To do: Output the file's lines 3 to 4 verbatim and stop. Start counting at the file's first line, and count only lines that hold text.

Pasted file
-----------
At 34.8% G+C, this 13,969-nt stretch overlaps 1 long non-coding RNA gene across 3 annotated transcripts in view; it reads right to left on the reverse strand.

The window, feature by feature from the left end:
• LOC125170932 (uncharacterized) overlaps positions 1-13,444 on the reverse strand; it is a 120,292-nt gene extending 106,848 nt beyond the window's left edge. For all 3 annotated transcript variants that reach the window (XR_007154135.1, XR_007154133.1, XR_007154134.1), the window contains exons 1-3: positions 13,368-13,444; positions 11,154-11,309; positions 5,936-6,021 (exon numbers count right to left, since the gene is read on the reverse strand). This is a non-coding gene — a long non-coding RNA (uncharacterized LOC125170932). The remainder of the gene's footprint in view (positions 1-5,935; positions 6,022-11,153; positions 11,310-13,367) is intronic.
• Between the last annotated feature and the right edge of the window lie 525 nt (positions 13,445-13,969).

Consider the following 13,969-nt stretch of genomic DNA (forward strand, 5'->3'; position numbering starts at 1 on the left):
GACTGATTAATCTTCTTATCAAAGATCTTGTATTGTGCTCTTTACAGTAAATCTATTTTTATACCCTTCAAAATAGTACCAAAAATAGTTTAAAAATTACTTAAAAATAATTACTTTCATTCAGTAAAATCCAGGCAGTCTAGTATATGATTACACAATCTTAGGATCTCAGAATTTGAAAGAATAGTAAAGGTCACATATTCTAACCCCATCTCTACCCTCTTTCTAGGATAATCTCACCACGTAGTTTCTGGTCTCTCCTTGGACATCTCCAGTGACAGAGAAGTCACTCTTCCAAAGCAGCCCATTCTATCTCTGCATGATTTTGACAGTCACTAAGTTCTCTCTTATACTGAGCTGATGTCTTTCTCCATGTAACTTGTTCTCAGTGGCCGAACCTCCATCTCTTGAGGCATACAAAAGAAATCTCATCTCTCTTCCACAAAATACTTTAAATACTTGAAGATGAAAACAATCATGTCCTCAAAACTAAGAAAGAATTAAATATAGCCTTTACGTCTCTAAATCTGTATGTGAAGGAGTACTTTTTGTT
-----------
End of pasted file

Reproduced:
• LOC125170932 (uncharacterized) overlaps positions 1-13,444 on the reverse strand; it is a 120,292-nt gene extending 106,848 nt beyond the window's left edge. For all 3 annotated transcript variants that reach the window (XR_007154135.1, XR_007154133.1, XR_007154134.1), the window contains exons 1-3: positions 13,368-13,444; positions 11,154-11,309; positions 5,936-6,021 (exon numbers count right to left, since the gene is read on the reverse strand). This is a non-coding gene — a long non-coding RNA (uncharacterized LOC125170932). The remainder of the gene's footprint in view (positions 1-5,935; positions 6,022-11,153; positions 11,310-13,367) is intronic.
• Between the last annotated feature and the right edge of the window lie 525 nt (positions 13,445-13,969).